Vasantha Yogananthan: Afterlife

Vasantha Yogananthan: Afterlife


GUP Author

Patrycja Rozwora





Hardcover, 245 x 300 mm, 136 pages



Over the course of seven years, Vasantha Yogananthan (b. 1985, France) travelled to various parts of India to develop his long-term project titled ‘A Myth of Two Souls’. The work draws inspiration from the Ramayana, one of the largest ancient epics in world literature.

First recorded around 300 BC, the tale has since been repeatedly rewritten and reinserted. It continues to evolve until today but basically consistently deals with a fourteen-year exile who has been urged to the forest by his father King Dasharatha, on the request of Rama’s stepmother Kaikeyi; his travels across forests in Bharath with his wife Sita and brother Lakshmana, the kidnapping of Sita by Ravana – the king of Lanka, that resulted in war; and Rama’s eventual return to Ayodhya to be crowned king amidst jubilation and celebration.

Informed by a journey though time and space, Yogananthan offers a modern reading of the core text of the Hindu tradition. ‘A Myth of Two Souls’ consists of seven chapters. Chapters one to five: ’Early Times’, ‘The Promise’, ‘Exile’, ‘Dandaka’ and ‘Howling Winds’ were published between 2016 and 2019. The recently published ‘Afterlife’ will be followed by the concluding chapter, ‘Amma’ – and with that, the project is expected to be completed in 2021.

‘Afterlife’, the penultimate sixth chapter, continues telling the twisted adventures of king Rama.

The story is centred around the bloody war between the army of Ravana and the army of Rama. And as its title suggests, the chapter deals with death and reincarnation. With Rama’s cruelty finally revealed, the series can be read as a visual exploration of one person’s descent into the darkness of the soul.

Over the course of thirteen trips, Yogananathan crossed India from north to south covering more than 5,500 kilometres for the project. The photographs for this part were made in Rajasthan and Tamil Nadu, over two editions of Dussehra — the Indian festival celebrating the victory of good over evil. It is believed that during this one week, people are allowed by the Gods to escape their bodies and become somebody else.

The publication mixes daily life with staged pictures. It furthermore combines a wide range of techniques, including colour photography, hand-painted photography, mixed media, and video installation. Yogananthan opted for a predominantly black background for the images (by photographing after sunset mainly), which further helps to elevate the theatrical – and  colourful – portraits of the inhabitants and of the landscapes which are assumed to reflect those as mentioned in the Ramayana epic. By placing them against pitch darkness, the characters appear more mystical, occupying a space between reality and dream.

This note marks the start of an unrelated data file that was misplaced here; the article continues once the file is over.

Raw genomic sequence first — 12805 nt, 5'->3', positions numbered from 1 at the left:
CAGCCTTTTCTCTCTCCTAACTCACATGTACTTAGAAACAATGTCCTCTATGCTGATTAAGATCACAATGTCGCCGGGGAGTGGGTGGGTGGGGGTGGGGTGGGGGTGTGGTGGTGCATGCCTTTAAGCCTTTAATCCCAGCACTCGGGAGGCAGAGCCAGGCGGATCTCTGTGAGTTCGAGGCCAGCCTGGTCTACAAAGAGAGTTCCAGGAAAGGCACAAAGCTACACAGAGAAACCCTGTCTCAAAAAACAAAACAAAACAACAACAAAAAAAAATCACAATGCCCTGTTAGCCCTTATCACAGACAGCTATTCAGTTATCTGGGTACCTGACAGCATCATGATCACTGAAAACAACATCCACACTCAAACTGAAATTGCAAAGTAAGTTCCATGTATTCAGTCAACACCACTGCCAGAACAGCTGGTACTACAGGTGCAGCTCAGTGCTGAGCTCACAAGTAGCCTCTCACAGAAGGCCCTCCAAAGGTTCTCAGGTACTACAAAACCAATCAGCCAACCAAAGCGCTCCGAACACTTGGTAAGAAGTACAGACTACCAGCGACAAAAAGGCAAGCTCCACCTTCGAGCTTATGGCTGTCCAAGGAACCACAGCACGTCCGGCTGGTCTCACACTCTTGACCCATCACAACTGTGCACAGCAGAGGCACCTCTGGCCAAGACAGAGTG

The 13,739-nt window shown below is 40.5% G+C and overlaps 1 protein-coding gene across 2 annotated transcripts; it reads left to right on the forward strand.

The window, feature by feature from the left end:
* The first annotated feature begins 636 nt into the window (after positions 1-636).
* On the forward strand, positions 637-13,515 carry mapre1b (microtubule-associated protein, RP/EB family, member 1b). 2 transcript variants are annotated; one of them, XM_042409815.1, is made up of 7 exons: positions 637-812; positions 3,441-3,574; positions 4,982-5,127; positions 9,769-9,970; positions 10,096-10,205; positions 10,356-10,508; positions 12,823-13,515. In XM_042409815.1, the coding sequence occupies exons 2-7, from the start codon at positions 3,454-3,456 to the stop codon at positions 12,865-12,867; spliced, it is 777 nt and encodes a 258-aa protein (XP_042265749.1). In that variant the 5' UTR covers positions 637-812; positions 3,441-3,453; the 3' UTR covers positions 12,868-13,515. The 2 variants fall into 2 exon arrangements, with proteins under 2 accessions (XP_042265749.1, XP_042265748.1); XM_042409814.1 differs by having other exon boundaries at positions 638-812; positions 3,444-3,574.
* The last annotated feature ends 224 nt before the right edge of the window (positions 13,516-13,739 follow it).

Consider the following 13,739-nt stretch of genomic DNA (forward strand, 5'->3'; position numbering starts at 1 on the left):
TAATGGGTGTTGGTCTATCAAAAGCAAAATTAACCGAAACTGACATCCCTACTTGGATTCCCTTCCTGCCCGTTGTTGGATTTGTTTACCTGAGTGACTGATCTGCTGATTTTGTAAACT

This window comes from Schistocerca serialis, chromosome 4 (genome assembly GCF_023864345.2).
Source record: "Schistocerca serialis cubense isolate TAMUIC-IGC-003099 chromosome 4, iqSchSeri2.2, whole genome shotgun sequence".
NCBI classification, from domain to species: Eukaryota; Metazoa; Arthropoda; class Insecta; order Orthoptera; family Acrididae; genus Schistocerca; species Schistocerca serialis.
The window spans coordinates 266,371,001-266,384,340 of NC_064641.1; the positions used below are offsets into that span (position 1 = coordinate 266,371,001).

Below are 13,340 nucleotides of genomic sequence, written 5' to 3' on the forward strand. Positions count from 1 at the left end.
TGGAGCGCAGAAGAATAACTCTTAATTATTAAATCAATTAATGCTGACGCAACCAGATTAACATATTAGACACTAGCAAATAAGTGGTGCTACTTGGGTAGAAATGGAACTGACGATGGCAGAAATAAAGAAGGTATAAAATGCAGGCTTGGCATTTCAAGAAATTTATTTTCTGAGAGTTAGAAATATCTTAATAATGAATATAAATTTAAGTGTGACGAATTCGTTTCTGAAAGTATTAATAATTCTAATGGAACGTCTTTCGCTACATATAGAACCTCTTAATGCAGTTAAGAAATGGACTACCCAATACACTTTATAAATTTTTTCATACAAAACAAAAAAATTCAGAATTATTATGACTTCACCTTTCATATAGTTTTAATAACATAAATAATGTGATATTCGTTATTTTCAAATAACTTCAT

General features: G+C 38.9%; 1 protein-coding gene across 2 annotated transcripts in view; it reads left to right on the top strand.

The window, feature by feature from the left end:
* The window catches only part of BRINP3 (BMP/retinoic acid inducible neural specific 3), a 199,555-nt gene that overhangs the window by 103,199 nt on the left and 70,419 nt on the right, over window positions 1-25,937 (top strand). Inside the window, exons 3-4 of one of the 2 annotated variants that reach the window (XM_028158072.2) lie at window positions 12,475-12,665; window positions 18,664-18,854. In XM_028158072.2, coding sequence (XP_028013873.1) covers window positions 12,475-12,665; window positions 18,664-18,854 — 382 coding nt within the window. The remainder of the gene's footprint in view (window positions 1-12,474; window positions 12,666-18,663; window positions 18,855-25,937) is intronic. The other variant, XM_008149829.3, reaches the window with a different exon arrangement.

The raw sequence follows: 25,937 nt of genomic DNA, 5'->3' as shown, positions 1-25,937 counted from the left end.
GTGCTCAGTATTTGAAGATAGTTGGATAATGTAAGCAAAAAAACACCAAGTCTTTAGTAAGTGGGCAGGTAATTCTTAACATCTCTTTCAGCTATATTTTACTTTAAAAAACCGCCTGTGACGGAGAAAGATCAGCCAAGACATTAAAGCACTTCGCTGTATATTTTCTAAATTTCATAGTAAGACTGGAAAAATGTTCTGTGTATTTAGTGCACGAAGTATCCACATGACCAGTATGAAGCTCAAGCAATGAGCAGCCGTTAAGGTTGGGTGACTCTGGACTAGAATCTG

By shooting outside of the studio, often in the remote countryside and including various models regardless their caste, Yogananthan gives a broader access to the tale. The characters appearing in this book – and all the other chapters of the project, for that matter – are mostly passers-by who the artist met during his numerous trips across the country. Some of the portraits have subsequently been coloured by an Indian artist, using the ancient technique of hand-painting (traditionally reserved for household portraits of wealthy patrons, yet Yogananthan subverts their origin).

The book comprises of pages printed on various paper and in different formats, thus adding additional juxtapositions to the publication. Added to the collection of colourful compositions is a text by the famous Indian writer Meena Kandasamy. Her poem ’What came after a demon-lover?’ is scattered across the publication, so to organically mix with the images.